Tuesday, May 14, 2013

Incensed of Humor

Yesterday's column over at the Daily Banter took a look at a piece in Salon from last week that targeted Patton Oswalt. The problem, according to the author, is that Patton hasn't used his considerable forum and eloquent voice to speak out against the very serious problem of rape and "rape culture."

Here's an excerpt, and you may recognize some of it from a quickie post here on Saturday:

"Patton Oswalt didn’t do a damn thing wrong. He’s a comic. He believes in being funny. He believes in doing whatever’s necessary to ensure that he and other comics like him — male and female — continue to have the freedom to take chances when it comes to being funny, because humor is so subjective and, one more time, no one has the right to tell somebody else — or to dictate as the voice of an entire culture and for the alleged benefit of society as a whole — what is or isn’t funny, what can and can’t be poked fun at as long as there’s no genuine malice intended. Patton’s history as a comic is one of brilliance, insight, and, yes, a lack of malice toward anyone; what Molly Knefel did to him was cheap and unfair and the only person it should make look bad is her. Maybe her intentions were pure, but as she so piously lectures Patton on, intentions mean shit."

Read the Rest Here

Since being posted yesterday morning, the piece I wrote has picked up quite a bit of steam, mostly due to Patton Oswalt thanking me for it via Twitter. That of course brought out a lot of very angry women and men who took me to task for what they believe is my insulting and condescending tone and, well, my "just not getting it." Once something takes off, you tend to go back and reread it and try to see it through someone else's eyes, particularly the eyes of those having a problem with it. I did that. And I stand by what I wrote and the overall point I was trying to make.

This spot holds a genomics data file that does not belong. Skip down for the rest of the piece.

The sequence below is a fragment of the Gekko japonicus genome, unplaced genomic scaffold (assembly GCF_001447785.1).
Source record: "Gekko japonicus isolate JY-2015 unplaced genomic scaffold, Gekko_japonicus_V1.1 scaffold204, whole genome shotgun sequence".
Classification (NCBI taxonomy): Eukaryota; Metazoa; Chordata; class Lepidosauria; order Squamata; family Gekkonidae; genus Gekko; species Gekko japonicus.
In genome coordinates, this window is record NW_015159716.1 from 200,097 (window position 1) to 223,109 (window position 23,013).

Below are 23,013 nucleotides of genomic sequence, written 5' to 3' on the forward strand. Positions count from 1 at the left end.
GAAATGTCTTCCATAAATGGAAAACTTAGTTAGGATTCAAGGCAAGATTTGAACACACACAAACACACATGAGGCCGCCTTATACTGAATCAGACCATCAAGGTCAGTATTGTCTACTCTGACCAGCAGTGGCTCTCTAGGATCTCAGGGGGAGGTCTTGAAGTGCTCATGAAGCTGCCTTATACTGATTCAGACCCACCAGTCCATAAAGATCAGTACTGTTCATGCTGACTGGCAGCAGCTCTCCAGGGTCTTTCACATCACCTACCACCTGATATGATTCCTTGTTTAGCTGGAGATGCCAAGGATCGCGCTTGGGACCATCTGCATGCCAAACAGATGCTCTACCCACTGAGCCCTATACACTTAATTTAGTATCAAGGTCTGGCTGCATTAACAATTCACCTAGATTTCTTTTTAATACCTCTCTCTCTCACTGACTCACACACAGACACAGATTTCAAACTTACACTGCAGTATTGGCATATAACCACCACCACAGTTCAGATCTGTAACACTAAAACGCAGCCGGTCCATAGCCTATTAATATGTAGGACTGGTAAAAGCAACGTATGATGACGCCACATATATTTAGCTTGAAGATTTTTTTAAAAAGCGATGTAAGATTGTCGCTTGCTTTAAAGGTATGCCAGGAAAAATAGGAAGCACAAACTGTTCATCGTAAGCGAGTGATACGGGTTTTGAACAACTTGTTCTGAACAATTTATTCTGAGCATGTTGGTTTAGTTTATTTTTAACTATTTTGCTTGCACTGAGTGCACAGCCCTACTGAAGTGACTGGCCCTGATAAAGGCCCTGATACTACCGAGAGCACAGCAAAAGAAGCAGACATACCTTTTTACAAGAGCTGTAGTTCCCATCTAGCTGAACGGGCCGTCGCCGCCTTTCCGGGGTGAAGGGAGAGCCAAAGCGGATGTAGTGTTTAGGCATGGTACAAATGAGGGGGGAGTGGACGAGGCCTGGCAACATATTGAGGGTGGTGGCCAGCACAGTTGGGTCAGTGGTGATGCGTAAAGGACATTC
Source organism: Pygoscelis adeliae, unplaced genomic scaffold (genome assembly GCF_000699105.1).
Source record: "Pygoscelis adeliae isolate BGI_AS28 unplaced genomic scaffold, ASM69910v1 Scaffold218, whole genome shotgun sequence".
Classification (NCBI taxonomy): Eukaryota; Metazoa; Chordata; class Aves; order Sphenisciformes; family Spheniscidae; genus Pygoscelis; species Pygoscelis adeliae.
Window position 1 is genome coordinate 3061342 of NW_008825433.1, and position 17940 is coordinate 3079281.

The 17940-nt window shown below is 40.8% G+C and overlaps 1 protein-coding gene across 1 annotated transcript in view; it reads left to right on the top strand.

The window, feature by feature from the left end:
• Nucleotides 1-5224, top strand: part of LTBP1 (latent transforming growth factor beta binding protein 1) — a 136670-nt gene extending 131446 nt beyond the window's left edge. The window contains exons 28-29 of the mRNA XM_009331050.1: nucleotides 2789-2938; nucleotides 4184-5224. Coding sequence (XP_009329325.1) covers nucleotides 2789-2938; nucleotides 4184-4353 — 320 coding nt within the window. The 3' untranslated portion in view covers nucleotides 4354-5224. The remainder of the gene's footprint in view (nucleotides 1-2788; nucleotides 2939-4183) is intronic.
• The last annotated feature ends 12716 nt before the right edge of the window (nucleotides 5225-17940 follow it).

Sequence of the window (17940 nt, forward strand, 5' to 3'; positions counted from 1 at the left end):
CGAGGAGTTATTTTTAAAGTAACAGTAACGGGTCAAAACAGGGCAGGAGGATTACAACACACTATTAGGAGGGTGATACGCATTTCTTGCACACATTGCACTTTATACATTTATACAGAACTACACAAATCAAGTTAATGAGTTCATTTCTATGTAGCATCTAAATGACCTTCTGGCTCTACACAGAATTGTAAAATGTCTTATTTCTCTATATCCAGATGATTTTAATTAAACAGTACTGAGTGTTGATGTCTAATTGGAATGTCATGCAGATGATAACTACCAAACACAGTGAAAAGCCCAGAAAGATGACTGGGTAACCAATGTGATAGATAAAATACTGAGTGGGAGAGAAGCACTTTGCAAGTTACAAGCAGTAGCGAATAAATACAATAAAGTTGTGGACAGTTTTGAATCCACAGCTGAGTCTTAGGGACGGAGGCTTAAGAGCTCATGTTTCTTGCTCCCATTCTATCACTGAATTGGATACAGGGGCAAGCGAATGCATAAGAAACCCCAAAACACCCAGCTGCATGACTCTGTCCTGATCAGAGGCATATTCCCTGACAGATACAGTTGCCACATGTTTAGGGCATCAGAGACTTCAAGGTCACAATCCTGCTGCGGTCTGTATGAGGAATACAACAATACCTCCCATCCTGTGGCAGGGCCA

That said, there is something in the column that I want to apologize for. While I may think that what comedian and writer Molly Knefel said was wrong in the sense that she was blaming Patton Oswalt for something he didn't do and was under no obligation to do -- and I'm sorry, but the "if you're not part of the solution" argument is just ridiculous since you could make that claim pertain to anything -- it was wrong of me to refer to her as a "small-time" and "quasi-professional" comic. It truly did sound petty, condescending and insulting and that wasn't my conscious intention. I don't think Molly's heart was in the wrong place and I believe she was trying to be respectful to Patton even if her overall goal of dragging him into a fight that she personally deemed should be his was more than a little questionable. I'm sorry if I personally belittled Molly Knefel; I shouldn't have.

Again, it's a damn shame that I have to say this since it shouldn't need to be said, but I'm pro-women and stand against rape unequivocally -- no hedging, no excuses, no "legitimate or illegitimate," none of it. Rape is a despicable wrong, full stop. There are rotten men working in our government right now trying to either chip away at women's rights or swing a wrecking ball at them, and I suppose that's why, in my view anyway, there are far bigger and more important battles to fight on the subject of women's sexual sovereignty and authority than raising hell over a bad joke made by a comedian or, certainly, the lack of a soapbox stand by a comic who's proven time and time again that he's a good guy and someone who espouses liberal politics in the best possible sense of the term. No, by saying this I'm not telling you what you can and can't get angry over or be offended by; I'm offering up an opinion, the same way you are, which has as much value -- or lack thereof -- as all those other opinions that people are free to shout into the ether.